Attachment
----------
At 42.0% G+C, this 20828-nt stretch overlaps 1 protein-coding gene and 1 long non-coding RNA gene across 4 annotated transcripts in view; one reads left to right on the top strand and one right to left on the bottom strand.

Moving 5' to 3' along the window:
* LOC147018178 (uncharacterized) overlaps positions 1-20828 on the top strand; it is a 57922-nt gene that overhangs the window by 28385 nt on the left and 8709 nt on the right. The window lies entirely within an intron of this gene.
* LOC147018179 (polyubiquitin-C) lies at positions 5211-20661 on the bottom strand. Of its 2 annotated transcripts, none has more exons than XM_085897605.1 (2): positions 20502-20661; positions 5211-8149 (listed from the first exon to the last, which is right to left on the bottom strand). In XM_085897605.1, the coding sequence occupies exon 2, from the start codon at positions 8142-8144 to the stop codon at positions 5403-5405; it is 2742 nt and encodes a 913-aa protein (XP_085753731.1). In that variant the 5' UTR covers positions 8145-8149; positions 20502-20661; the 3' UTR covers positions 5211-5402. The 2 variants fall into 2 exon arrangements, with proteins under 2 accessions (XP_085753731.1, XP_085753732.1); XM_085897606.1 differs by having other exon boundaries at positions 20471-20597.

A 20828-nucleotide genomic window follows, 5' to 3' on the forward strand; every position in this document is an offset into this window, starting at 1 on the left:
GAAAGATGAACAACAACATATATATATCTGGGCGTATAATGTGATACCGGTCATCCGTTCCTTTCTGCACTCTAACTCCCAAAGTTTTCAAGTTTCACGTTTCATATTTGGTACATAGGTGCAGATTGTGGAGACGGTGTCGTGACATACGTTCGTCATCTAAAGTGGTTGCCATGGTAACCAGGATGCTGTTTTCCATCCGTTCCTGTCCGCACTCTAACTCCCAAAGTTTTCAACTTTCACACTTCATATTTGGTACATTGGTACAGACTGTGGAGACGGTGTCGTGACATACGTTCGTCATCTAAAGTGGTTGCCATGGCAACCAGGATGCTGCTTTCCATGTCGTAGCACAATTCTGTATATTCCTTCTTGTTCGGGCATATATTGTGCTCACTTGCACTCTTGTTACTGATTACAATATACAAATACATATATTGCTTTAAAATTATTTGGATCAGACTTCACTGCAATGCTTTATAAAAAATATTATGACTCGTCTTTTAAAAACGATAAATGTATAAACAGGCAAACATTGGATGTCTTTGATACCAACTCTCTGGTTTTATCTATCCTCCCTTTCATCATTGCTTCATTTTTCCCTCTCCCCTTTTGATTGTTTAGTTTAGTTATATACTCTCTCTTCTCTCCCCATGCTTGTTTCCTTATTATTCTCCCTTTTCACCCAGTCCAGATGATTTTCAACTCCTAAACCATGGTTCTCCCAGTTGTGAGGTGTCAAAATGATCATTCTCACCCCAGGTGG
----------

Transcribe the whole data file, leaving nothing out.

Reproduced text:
At 42.0% G+C, this 20828-nt stretch overlaps 1 protein-coding gene and 1 long non-coding RNA gene across 4 annotated transcripts in view; one reads left to right on the top strand and one right to left on the bottom strand.

Moving 5' to 3' along the window:
* LOC147018178 (uncharacterized) overlaps positions 1-20828 on the top strand; it is a 57922-nt gene that overhangs the window by 28385 nt on the left and 8709 nt on the right. The window lies entirely within an intron of this gene.
* LOC147018179 (polyubiquitin-C) lies at positions 5211-20661 on the bottom strand. Of its 2 annotated transcripts, none has more exons than XM_085897605.1 (2): positions 20502-20661; positions 5211-8149 (listed from the first exon to the last, which is right to left on the bottom strand). In XM_085897605.1, the coding sequence occupies exon 2, from the start codon at positions 8142-8144 to the stop codon at positions 5403-5405; it is 2742 nt and encodes a 913-aa protein (XP_085753731.1). In that variant the 5' UTR covers positions 8145-8149; positions 20502-20661; the 3' UTR covers positions 5211-5402. The 2 variants fall into 2 exon arrangements, with proteins under 2 accessions (XP_085753731.1, XP_085753732.1); XM_085897606.1 differs by having other exon boundaries at positions 20471-20597.

A 20828-nucleotide genomic window follows, 5' to 3' on the forward strand; every position in this document is an offset into this window, starting at 1 on the left:
GAAAGATGAACAACAACATATATATATCTGGGCGTATAATGTGATACCGGTCATCCGTTCCTTTCTGCACTCTAACTCCCAAAGTTTTCAAGTTTCACGTTTCATATTTGGTACATAGGTGCAGATTGTGGAGACGGTGTCGTGACATACGTTCGTCATCTAAAGTGGTTGCCATGGTAACCAGGATGCTGTTTTCCATCCGTTCCTGTCCGCACTCTAACTCCCAAAGTTTTCAACTTTCACACTTCATATTTGGTACATTGGTACAGACTGTGGAGACGGTGTCGTGACATACGTTCGTCATCTAAAGTGGTTGCCATGGCAACCAGGATGCTGCTTTCCATGTCGTAGCACAATTCTGTATATTCCTTCTTGTTCGGGCATATATTGTGCTCACTTGCACTCTTGTTACTGATTACAATATACAAATACATATATTGCTTTAAAATTATTTGGATCAGACTTCACTGCAATGCTTTATAAAAAATATTATGACTCGTCTTTTAAAAACGATAAATGTATAAACAGGCAAACATTGGATGTCTTTGATACCAACTCTCTGGTTTTATCTATCCTCCCTTTCATCATTGCTTCATTTTTCCCTCTCCCCTTTTGATTGTTTAGTTTAGTTATATACTCTCTCTTCTCTCCCCATGCTTGTTTCCTTATTATTCTCCCTTTTCACCCAGTCCAGATGATTTTCAACTCCTAAACCATGGTTCTCCCAGTTGTGAGGTGTCAAAATGATCATTCTCACCCCAGGTGG